Construction to connect Catskill, Delaware aqueducts begins in the US


DEP aqueduct

The New York City Department of Environmental Protection (DEP) has commenced a $21.2m project to connect the Catskill and Delaware aqueducts in the US.

Together, the two aqueducts provide about one billion gallons of water each day to New York City from six different reservoirs in Catskill.

The project is part of the DEP's Water for the Future Program, which aims to provide clean, safe and reliable water for New York's nine million-plus inhabitants for decades.

As part of the programme, the department is required to repair a portion of the Delaware aqueduct, which supplies almost half of New York city's daily drinking water.

In order to carry out the repair work, the tunnel would be temporarily shut down between 2021 and 2022, while the DEP plans to supply an uninterrupted water supply during the repairs, through a combination of conservation programmes and supplemental water sources.

As part of its plan, the department will connect the two aqueducts and perform work on the Catskill aqueduct tunnel lining to optimise its capacity, so that it can be used during the shutdown of the Delaware aqueduct.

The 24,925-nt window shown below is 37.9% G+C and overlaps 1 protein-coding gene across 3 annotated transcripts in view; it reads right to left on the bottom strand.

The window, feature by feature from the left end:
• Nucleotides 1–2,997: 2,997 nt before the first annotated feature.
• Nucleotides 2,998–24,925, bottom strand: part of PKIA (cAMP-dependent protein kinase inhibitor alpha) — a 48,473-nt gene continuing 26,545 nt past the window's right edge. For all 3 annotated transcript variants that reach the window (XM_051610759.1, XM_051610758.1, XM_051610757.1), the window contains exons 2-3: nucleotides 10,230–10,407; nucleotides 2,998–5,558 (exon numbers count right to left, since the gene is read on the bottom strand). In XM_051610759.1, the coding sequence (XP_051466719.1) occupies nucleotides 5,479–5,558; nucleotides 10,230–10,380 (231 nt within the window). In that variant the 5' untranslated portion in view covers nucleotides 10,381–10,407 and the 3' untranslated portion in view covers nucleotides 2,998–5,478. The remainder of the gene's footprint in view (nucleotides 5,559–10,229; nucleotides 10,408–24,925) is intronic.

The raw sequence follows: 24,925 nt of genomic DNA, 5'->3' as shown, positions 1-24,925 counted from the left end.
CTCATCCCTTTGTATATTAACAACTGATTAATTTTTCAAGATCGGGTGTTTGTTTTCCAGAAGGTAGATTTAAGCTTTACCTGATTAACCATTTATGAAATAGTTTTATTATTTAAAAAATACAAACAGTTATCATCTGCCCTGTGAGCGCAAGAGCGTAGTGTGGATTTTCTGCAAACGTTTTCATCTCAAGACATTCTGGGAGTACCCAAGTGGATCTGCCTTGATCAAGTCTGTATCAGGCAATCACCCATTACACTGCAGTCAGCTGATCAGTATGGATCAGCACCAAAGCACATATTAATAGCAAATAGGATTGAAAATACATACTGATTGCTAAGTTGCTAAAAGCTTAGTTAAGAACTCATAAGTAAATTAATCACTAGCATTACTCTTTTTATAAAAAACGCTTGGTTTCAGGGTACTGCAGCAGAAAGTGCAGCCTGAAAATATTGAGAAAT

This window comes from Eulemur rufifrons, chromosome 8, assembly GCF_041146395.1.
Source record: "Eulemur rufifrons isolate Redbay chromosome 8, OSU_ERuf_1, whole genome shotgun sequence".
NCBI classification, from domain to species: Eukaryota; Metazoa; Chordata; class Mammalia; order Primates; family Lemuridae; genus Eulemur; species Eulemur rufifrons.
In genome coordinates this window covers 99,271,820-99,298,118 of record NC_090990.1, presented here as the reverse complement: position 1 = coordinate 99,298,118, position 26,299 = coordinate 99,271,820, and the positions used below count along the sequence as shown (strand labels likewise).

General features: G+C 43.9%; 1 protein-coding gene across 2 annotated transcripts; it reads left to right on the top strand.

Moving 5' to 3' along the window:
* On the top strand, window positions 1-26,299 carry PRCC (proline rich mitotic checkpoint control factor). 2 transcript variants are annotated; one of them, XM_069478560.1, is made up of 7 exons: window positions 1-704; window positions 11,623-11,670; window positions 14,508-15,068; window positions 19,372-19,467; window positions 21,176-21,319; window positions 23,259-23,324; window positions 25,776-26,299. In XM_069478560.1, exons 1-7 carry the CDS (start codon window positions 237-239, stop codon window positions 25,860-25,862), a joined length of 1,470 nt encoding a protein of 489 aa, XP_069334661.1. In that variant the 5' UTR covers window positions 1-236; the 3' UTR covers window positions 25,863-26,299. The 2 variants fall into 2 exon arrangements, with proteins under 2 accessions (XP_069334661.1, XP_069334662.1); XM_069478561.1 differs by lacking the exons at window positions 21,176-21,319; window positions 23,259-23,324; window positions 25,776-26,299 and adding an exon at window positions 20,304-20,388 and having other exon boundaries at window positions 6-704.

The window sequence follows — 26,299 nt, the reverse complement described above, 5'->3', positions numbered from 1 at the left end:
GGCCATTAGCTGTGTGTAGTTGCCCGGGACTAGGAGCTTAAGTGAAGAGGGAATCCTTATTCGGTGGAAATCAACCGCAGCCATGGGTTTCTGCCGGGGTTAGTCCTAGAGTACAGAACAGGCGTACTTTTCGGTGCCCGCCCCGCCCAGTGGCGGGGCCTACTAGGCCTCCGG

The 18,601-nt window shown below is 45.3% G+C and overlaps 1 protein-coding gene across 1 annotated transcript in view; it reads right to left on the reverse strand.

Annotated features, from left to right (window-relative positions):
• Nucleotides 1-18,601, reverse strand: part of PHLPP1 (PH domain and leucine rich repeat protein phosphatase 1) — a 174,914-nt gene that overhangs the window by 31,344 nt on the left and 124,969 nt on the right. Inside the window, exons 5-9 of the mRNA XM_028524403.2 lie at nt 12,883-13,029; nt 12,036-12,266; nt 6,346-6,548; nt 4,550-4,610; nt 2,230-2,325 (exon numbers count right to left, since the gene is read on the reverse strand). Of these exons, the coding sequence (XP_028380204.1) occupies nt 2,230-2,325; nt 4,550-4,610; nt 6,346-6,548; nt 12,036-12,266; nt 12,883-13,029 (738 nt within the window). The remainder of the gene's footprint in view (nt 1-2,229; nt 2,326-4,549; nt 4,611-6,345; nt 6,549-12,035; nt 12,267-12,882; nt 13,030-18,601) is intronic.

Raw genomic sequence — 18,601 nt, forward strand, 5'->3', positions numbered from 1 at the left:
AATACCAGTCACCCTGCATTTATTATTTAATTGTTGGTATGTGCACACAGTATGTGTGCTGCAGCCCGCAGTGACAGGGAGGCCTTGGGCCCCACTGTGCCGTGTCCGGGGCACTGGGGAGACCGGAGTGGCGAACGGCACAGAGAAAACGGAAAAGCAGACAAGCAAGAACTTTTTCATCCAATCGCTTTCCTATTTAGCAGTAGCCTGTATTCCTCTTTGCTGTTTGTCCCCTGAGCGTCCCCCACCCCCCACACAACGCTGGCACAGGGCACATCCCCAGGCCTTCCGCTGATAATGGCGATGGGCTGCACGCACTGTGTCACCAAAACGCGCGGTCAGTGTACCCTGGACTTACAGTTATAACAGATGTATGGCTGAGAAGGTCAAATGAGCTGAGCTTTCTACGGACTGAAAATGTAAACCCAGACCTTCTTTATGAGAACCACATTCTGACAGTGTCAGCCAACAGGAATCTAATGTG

DEP's interconnect project at the Delaware aqueduct's Shaft 4 in Gardiner, Ulster County, will allow the department to shift nearly 365 million gallons each day from the Delaware aqueduct into the Catskill aqueduct.

The project will also provide an additional operational flexibility and a tool to reduce turbidity in the water supply system after storms.

New York City Department of Environmental Protection commissioner Carter Strickland said the project will help the department to plan the supply of high quality water to the New Yorkers.

"By connecting the Delaware Aqueduct to the Catskill Aqueduct, DEP will have another mechanism to help it deliver the highest quality drinking water from across its supply system," Strickland said.


Image: DEP's interconnect project will provide a reliable water service during the Delaware aqueduct repair work. Photo: Courtesy of DEP.

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